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1961 Topps #136 Walter Alston (Manager) (Dodgers)


Price = $ 14.95
NEAR MINT to NM/MINT

1961 Topps #136 Walter Alston (Manager) (Dodgers) Baseball cards value
         

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Baseball

1952 Topps Baseball Cards
Checklist & Values


1952 is often thought of as Topps 1st baseball card set, but it was not.
Topps issued several smaller baseball card sets prior to their huge 1952 set.
Topps buzz word was "BIGGER is BETTER" for their 1952 Topps set which Topps described as: "GIANT IN BOTH SIZE and NUMBER of CARDS" (407).

Key card in the 1952 Topps set is #311 MICKEY MANTLE. Often called Mickey Mantle's Rookie card - BUT IT IS NOT. That honor goes to his 1951 Bowman.
1952 Topps "High Numbers" (#311-#407), are very, very scarce with an interesting story:
This HUGE set was released in series weeks apart. By the last (6th) series, baseball season was over and football starting. Candy shops had plenty of baseball cards from earlier series so most cancelled their orders for the last series creating the scarcity.

Adding interest is how Topps disposed of the now un-needed cards including THOUSANDS of 1952 Topps MICKEY MANTLE's. They dumped them into the Atlantic Ocean like most of New York's trash in those days.

Click for complete 1952 Topps Baseball card checklist, values and prices.
Baseball

Autographed Gateway Cachets


Gateway Stamp Company has provided collectors well over 1 MILLION authenticated certified autographs over the last 30 years.
Silk Cachets from Gateway Stamp Company
Even though a "stamp company", Gateway rarely dealt in stamps, going down a new and creative road becoming one of the world's most unique secrets in autograph collecting combining the best in art, color photographs, history and autographs with their full-color silk cachet envelopes. Gateway's first client was Cardinals Hall of Famer Lou Brock with hundreds to follow.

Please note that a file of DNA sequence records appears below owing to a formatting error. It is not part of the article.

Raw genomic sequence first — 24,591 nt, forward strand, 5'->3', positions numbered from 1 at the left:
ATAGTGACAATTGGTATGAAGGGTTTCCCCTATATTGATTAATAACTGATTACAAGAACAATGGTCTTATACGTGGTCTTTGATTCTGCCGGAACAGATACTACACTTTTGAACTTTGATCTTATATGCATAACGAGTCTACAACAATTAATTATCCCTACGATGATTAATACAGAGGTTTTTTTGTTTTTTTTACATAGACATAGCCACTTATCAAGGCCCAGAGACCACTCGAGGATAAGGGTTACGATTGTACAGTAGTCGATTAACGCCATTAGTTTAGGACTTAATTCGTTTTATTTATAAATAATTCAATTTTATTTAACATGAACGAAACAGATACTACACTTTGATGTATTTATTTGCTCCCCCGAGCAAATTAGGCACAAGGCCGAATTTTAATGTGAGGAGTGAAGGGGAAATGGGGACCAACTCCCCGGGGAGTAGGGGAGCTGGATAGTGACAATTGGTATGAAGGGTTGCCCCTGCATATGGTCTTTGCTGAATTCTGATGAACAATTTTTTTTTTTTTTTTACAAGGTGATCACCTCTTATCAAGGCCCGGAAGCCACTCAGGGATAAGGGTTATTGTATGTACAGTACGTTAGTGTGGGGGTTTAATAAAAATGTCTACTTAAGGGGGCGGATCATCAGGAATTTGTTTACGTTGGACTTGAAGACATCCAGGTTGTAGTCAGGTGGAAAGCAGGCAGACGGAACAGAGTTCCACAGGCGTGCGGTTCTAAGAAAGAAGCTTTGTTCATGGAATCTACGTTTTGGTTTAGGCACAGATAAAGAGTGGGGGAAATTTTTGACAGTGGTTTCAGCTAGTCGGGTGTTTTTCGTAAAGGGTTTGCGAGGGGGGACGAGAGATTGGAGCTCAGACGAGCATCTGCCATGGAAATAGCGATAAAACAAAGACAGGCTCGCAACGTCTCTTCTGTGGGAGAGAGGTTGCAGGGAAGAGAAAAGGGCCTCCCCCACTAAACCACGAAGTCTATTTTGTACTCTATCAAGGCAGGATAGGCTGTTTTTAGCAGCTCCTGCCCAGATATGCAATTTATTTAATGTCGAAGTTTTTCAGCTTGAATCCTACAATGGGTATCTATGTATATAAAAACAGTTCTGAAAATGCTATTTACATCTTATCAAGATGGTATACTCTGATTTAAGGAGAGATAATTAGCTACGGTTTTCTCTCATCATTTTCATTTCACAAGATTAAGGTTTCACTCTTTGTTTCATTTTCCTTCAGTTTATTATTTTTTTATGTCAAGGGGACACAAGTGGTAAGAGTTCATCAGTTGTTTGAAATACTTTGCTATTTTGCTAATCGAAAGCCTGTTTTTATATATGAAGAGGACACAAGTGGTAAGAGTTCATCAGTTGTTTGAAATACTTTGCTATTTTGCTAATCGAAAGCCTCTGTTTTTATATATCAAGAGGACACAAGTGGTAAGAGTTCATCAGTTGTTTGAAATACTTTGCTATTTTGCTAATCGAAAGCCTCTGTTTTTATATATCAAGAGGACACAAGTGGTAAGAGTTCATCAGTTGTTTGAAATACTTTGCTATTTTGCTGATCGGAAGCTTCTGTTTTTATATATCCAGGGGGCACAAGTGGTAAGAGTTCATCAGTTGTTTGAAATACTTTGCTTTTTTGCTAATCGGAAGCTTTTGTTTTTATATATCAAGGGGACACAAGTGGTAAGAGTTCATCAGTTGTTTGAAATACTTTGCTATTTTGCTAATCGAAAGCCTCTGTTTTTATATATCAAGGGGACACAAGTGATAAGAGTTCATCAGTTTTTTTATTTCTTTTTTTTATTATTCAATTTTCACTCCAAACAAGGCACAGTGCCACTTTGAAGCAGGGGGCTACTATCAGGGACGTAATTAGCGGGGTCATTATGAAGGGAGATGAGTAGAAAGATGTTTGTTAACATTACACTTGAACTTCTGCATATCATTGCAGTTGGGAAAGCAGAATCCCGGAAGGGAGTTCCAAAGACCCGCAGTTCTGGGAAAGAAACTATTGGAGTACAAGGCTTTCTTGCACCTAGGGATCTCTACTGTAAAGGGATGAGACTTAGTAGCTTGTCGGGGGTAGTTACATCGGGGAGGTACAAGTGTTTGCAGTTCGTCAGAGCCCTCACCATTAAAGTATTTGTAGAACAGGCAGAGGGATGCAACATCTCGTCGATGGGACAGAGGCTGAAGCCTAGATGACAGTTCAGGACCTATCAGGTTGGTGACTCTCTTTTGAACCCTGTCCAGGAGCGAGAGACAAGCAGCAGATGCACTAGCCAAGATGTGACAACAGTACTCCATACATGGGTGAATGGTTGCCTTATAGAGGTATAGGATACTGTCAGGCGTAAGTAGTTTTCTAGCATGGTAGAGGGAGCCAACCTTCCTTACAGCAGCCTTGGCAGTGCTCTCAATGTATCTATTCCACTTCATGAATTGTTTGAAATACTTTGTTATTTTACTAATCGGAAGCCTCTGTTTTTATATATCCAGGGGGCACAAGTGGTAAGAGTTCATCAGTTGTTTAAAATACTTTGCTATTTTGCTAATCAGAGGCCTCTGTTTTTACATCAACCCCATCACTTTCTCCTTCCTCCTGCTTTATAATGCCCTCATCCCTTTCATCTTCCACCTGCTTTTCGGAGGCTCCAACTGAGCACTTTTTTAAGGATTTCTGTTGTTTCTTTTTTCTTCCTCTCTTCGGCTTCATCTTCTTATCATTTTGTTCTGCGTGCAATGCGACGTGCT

WHAT ARE FULL-COLOR SILK CACHETS?
A "cachet" is a message or design on an envelope marking a postal event. "Full-color silk" refers to the delicate material into which the original art and photography are printed. After which each silk is applied to the envelope, signed by the player and then officially post-marked by the U.S. Post Office IN THE CITY OF THE EVENT !!!

WHY POSTMARKS?
The key to EVERY Gateway cachet is the postmark.The best way to mark a date in history is with a postmark. The rules governing the granting of postmarks GUARANTEE that NO Gateway issue can EVER be re-issued protecting the value of the autographed, postmarked cachets !!!


Baseball

Auction's most costly vintage baseball cards



The history of vintage baseball card auctions is long and colorful.

T-206 Honus Wagner tobacco cards have sold for upto $2.8 million in auction. The "Holy Grail of Sports Cards", it's extreme-high auction value can mostly be attributed to great PR and "auction fever". It's not close to being the rarest baseball card and Honus Wagner is not Babe Ruth or Mickey Mantle. Yes, the T-206 set is beautiful & special but because of the # of cards and scarcities, few collector's try to complete, which should keep auction competition down compared to say 1933 Goudey or 1952 Topps baseball card issues.
BUT IT DOES NOT...

There's a story Wagner banned his card because he was anti-tobacco but there are other stories about financial considerations.

You surely have heard of PSA and may even know that this card was the FIRST they ever graded. But did you know that dealer (B.l. .ast.o name encoded) admitted tampering with the card, perhaps having it trimmed down to size, before PSA graded it so highly for the auction.

Over 5,000 vintage sports and non-sports items in each weekly auction
Baseball
How long have sports cards been around ? (part 1)

The first baseball trading cards date back to 1869. For many years, baseball cards were packaged in packs of tobacco as a way to increase sales the same way that today prizes are packaged in boxes of cereal. In the 1920's and 1930's, candy and gum companies started packaging baseball cards in their products as well.

Baseball card production was virtually halted in the early 1940's due to paper shortages created by World War II. The "Modern Era" of baseball cards began in 1948 when Bowman Gum Inc. offered one card and one piece of gum in a pack for a penny.

The first important football set was the Mayo set featuring college players in 1984. Other than the 1935 National Chicle set no other key football set was issued until 1948 when noth Bowman and Leaf produced sets.

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